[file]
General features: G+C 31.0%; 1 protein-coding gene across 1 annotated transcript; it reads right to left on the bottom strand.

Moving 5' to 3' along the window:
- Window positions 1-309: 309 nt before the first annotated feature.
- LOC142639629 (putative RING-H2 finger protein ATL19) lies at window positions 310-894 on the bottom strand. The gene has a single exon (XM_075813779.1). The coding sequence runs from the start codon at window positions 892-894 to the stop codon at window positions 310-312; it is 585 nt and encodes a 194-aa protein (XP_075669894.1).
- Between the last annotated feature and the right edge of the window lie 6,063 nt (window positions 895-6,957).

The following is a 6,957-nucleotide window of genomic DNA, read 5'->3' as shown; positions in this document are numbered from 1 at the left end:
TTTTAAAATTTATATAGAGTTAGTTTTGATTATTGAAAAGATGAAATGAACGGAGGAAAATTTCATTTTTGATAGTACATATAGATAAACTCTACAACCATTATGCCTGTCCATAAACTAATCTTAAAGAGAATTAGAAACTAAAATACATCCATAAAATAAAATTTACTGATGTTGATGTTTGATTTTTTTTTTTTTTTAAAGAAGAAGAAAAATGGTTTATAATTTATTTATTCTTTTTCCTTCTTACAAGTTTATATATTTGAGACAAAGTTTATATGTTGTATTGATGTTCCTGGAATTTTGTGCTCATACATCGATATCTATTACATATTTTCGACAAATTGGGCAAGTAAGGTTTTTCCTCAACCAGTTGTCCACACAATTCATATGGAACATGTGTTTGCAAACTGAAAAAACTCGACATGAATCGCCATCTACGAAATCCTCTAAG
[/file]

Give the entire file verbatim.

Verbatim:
General features: G+C 31.0%; 1 protein-coding gene across 1 annotated transcript; it reads right to left on the bottom strand.

Moving 5' to 3' along the window:
- Window positions 1-309: 309 nt before the first annotated feature.
- LOC142639629 (putative RING-H2 finger protein ATL19) lies at window positions 310-894 on the bottom strand. The gene has a single exon (XM_075813779.1). The coding sequence runs from the start codon at window positions 892-894 to the stop codon at window positions 310-312; it is 585 nt and encodes a 194-aa protein (XP_075669894.1).
- Between the last annotated feature and the right edge of the window lie 6,063 nt (window positions 895-6,957).

The following is a 6,957-nucleotide window of genomic DNA, read 5'->3' as shown; positions in this document are numbered from 1 at the left end:
TTTTAAAATTTATATAGAGTTAGTTTTGATTATTGAAAAGATGAAATGAACGGAGGAAAATTTCATTTTTGATAGTACATATAGATAAACTCTACAACCATTATGCCTGTCCATAAACTAATCTTAAAGAGAATTAGAAACTAAAATACATCCATAAAATAAAATTTACTGATGTTGATGTTTGATTTTTTTTTTTTTTTAAAGAAGAAGAAAAATGGTTTATAATTTATTTATTCTTTTTCCTTCTTACAAGTTTATATATTTGAGACAAAGTTTATATGTTGTATTGATGTTCCTGGAATTTTGTGCTCATACATCGATATCTATTACATATTTTCGACAAATTGGGCAAGTAAGGTTTTTCCTCAACCAGTTGTCCACACAATTCATATGGAACATGTGTTTGCAAACTGAAAAAACTCGACATGAATCGCCATCTACGAAATCCTCTAAG